]. The evidence for this conclusion is based on several meta-studies, four of which focus entirely on literacy, and seven single studies, only two of which relate to numeracy: the development of mathematical skills is under-represented in this evidence base. A UK government review of literacy and numeracy catch-up strategies demonstrated similar bias, with literacy strategies outnumbering numeracy in the ratio 5 to 1 [24
]. There is a pressing need for further studies of mathematics catch-up strategies in England.
Since the 1988 Education Reform Act, schools in England have had to publish data showing the performance of their pupils, as well as data relating to finances, workforce and pupil absences [25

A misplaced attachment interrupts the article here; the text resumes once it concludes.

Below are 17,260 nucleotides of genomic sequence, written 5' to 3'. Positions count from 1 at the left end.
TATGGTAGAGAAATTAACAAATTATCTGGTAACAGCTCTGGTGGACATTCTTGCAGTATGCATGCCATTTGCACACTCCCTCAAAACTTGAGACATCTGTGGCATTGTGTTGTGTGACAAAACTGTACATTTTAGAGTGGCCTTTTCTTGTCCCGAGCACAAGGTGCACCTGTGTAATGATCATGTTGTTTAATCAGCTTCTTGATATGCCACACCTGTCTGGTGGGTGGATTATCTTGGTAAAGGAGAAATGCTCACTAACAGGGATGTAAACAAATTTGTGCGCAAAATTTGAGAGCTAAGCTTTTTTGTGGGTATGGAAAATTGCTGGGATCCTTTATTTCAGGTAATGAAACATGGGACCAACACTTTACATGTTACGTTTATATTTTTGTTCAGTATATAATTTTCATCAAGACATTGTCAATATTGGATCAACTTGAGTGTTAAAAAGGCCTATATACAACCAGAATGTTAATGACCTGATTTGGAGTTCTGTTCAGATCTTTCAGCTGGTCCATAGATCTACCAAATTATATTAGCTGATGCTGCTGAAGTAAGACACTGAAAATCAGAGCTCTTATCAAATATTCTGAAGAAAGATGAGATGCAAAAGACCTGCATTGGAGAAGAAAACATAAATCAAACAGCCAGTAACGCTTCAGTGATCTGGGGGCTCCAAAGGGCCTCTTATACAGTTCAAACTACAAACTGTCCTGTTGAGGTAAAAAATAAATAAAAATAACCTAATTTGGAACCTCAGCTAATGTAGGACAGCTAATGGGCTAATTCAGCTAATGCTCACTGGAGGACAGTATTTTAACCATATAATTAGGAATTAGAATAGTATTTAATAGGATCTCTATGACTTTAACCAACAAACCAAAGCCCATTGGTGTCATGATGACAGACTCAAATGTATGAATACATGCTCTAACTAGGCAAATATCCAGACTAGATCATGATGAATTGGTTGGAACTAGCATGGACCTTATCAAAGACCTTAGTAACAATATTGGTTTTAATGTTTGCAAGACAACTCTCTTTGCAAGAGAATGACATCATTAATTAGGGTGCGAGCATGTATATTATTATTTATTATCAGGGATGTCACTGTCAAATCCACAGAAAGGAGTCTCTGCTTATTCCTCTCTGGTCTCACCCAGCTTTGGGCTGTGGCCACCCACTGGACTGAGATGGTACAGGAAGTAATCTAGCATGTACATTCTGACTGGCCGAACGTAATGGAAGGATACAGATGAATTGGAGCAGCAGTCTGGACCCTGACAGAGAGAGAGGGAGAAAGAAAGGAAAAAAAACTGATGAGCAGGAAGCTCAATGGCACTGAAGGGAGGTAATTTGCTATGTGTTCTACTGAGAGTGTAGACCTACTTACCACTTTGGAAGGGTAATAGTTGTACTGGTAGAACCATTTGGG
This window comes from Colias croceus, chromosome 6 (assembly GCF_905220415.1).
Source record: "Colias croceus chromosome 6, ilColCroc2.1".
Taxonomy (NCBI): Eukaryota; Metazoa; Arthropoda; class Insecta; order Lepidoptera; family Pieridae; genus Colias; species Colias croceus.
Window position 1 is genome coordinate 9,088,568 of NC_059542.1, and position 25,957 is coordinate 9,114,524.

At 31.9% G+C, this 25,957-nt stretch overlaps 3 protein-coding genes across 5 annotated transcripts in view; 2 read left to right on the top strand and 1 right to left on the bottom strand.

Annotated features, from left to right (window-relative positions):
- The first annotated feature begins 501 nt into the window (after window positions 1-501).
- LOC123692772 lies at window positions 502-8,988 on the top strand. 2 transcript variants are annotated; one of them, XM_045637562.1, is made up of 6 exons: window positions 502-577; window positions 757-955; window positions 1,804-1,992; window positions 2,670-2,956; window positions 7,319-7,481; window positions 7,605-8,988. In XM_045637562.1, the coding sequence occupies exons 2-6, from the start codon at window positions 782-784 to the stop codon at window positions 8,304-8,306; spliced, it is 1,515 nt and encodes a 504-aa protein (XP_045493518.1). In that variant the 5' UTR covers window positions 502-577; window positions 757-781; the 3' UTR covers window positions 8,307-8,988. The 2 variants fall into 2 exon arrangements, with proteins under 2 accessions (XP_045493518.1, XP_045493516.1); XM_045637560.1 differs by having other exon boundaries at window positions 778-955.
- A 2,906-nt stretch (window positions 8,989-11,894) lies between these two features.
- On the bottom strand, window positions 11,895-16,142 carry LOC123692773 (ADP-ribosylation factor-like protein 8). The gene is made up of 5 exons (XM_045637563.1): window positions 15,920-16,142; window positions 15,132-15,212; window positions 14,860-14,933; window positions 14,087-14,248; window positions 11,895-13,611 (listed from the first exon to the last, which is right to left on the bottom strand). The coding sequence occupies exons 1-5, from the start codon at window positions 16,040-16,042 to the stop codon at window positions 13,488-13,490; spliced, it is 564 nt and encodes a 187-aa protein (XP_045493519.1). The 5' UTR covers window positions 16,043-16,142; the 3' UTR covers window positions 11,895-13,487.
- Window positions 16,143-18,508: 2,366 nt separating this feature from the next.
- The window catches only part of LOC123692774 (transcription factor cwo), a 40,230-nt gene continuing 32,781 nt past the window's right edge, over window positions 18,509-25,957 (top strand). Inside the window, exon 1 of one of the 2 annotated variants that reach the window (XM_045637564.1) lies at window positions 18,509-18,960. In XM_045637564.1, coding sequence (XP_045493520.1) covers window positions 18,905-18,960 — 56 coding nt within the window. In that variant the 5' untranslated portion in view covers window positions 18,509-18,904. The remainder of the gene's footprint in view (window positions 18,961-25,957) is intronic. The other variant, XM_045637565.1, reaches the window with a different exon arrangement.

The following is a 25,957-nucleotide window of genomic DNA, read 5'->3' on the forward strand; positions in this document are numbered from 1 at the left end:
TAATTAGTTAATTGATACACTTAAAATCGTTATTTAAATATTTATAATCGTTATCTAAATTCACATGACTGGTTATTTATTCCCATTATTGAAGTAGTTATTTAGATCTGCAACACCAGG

]. For primary schools the last dataset released prior to the COVID-19 pandemic (2019) listed more than 300 fields of data for each school, most relating to children’s performance in reading, writing and mathematics. These are based on summative teacher assessments and externally set tests at the ages of 7 and again at 11, when they transfer to secondary school. With 15,000 primary schools in England this provides a rich source of data in the public domain which can be investigated by researchers interested in school and pupil performance. For the purposes of these national dataset children are grouped according to disadvantage, which in this case relates to the family income. The definition of disadvantage in English schools refers to families whose income has fallen below a nationally set threshold which enables the children to claim free school meals at any time in the previous 6 years. This entitles them to pupil premium funding. While this is not very sophisticated, it does mean that there is a common understanding of the meaning of disadvantage within the English school system. Similarly, three national prior attainment ability groups are defined by children’s performance in assessments at age 7, averaged across reading, writing and mathematics.